WASHINGTON — The last time the Nets came to the nation’s capital they lost a huge lead and star Kyrie Irving. Wednesday it was a potential comeback victory that slipped through their fingers, fumbled away in a 110-106 heartbreaker with sloppy play their coach called ‘infantile.’

Sure, they blew coverage to leave Jerome Robinson open for a go-ahead 3-pointer. And Spencer Dinwiddie missed a step-back 3 on the other end to seal the loss at Capital One Arena.

But it was the 18 turnovers — 11 in the first half — that did the Nets in. It was an 18-point hole they dug for themselves that proved too much in the end, against a Wizards team they should have beaten if only their heads had been right.

“Focus. I’m really, I’m dumbfounded by how we weren’t mentally into the game. Not taking anything away from Washington but I mean there were just some infantile mistakes out there in terms of the turnovers,” Kenny Atkinson said. “You’ll have to ask the guys, I’m going to ask them. I’m not sure.

“I don’t think it was physical, I don’t think it was a game plan. It was pure focus. And we can all go into our dictionary or ask as a sports psychologist what ‘focus’ means or what ‘mentally locked in’ means, but we weren’t. It was evident that first half.”

The Nets — who’d rallied from 45-27 down — took a 106-105 lead on Dinwiddie’s driving layup with 24 seconds to play. But bent on not getting beaten by Bradley Beal (30 points), they let his gravity pull them out of shape in a box-and-one defense. It left Robinson wide open for a left-wing 3 that put Washington up with nine seconds in regulation.

The Brooklyn Nets fell to the Washington Wizards on Wednesday.
The Brooklyn Nets fell to the Washington Wizards on Wednesday.NBAE via Getty Images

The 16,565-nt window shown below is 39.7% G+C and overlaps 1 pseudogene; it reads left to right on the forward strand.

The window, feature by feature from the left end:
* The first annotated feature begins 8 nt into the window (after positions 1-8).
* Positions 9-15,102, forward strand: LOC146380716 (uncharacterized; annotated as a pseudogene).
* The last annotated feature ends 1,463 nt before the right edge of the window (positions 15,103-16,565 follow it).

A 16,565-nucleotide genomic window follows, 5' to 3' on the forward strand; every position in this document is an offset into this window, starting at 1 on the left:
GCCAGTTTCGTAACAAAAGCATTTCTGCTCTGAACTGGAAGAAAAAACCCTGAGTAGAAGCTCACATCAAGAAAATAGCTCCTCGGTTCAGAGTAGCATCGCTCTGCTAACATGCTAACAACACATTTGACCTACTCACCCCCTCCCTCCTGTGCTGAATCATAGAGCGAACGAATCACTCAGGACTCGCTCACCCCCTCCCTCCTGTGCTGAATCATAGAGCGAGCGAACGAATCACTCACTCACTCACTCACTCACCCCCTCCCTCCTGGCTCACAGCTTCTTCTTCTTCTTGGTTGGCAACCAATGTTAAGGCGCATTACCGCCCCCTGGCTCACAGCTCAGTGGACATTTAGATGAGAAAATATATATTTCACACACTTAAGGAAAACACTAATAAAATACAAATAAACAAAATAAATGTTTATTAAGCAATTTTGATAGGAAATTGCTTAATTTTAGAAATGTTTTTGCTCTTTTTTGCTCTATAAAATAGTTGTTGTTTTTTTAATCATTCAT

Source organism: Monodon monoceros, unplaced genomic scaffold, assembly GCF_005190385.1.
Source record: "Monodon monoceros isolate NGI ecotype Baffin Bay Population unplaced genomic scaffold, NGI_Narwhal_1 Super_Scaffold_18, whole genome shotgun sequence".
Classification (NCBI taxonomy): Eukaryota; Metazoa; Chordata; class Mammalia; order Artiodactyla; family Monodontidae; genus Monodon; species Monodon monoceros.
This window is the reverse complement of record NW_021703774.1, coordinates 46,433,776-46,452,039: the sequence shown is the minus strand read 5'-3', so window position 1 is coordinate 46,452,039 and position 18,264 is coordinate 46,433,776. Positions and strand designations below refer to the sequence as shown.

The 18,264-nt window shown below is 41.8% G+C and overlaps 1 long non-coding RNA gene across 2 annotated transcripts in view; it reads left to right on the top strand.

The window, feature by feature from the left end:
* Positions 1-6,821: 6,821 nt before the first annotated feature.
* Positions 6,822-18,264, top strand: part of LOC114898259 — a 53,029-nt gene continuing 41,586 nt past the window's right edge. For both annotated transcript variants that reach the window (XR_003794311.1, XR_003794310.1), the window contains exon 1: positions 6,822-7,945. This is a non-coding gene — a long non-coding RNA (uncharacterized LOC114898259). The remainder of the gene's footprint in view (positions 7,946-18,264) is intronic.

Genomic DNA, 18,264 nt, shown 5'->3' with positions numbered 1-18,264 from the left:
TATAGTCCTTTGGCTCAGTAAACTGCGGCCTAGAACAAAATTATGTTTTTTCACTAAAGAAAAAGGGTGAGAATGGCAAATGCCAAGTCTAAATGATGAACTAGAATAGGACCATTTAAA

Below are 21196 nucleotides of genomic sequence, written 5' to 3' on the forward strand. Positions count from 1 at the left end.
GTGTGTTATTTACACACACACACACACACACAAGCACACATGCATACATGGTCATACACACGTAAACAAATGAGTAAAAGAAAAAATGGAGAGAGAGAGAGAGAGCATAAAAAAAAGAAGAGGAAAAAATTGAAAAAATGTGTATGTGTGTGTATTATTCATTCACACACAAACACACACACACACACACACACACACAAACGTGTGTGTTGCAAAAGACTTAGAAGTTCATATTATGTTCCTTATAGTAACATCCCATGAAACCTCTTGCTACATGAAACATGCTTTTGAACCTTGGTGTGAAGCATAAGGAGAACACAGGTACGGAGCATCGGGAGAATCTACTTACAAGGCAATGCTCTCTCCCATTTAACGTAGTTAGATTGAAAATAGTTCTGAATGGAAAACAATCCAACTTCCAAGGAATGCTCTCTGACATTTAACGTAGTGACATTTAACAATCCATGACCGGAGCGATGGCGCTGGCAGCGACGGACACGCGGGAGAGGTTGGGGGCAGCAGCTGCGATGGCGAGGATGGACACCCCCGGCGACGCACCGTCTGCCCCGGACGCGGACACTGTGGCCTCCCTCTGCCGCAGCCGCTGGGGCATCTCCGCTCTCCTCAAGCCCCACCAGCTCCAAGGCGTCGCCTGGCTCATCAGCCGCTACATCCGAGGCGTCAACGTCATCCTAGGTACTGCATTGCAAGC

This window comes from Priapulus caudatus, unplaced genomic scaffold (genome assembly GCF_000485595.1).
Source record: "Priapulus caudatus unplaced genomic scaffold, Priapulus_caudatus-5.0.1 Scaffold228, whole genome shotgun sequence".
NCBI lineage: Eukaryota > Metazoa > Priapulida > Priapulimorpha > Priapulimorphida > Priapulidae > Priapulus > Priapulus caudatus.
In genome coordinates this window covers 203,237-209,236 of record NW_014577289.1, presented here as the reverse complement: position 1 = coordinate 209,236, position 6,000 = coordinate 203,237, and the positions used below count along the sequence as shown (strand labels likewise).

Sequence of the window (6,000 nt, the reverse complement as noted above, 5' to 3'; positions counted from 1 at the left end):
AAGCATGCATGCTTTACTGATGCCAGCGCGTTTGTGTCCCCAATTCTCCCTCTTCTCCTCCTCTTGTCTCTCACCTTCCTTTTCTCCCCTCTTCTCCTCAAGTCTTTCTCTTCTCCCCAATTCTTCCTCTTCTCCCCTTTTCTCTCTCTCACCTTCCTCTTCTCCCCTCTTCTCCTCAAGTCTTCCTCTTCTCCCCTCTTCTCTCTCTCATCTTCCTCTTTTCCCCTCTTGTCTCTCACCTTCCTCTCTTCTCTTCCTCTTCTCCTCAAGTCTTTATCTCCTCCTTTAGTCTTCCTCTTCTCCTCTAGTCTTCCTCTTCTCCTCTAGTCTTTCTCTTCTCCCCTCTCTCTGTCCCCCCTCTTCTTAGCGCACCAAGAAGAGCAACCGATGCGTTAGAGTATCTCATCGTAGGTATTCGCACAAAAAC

“We were in a junk defense, box-and-one-type of defense, and there was a screen at the top. They overloaded the back side,” Caris LeVert said. “If we’d have talked better we probably would’ve matched up better.”

LeVert had a game-high 34 points, seven assists, six rebounds and four steals. But with the Nets wanting to avoid Beal — who was guarding LeVert — they put the ball in Dinwiddie’s hands for the final, fateful shot.

Dinwiddie got the switch he wanted, with Davis Bertans on him. But he settled for a step-back 3 that missed. Robinson grabbed the defensive rebound and iced it at the line on the other end. There would be no overtime, and no comeback.

For his part, LeVert — on fire since rejoining the starting lineup nine games ago — wasn’t disappointed Dinwiddie got the last shot. It was the turnovers and lack of focus he rued.

“That’s our job. We’ve got to come in locked in from the start, no matter who we’re playing, for a full 48 minutes. I feel like for stretches of the game we’ll have it, but not for a full 48 minutes,” LeVert said.

The Nets trailed 45-27 after a 3-pointer by ex-Net Shabazz Napier midway through the second quarter. They trailed 60-47 after a sloppy first half that saw them cough up the ball 11 times.

The Nets turned the tide with a 37-21 third quarter. Trailing 69-59 after an Ian Mahinmi dunk, the Nets reeled off nine unanswered points to climb within one on a DeAndre Jordan dunk.

Garrett Temple’s 3 put them over the hump at 84-81 with a half-minute left in the third. And they still led 106-105 on Dinwiddie’s driving layup with 24 seconds to play. But they couldn’t hold it.

After consecutive losses, the Nets saw their lead on eighth-seeded Orlando shaved to just a half-game. And it’s their own inconsistency that’s cost them.

“That is just something that we have to look at as a team, and we have to look at ourselves in the mirror individually, and fix what we feel like we can get better at, and the coaching staff does what they do best and put us in the right position,” Taurean Prince said.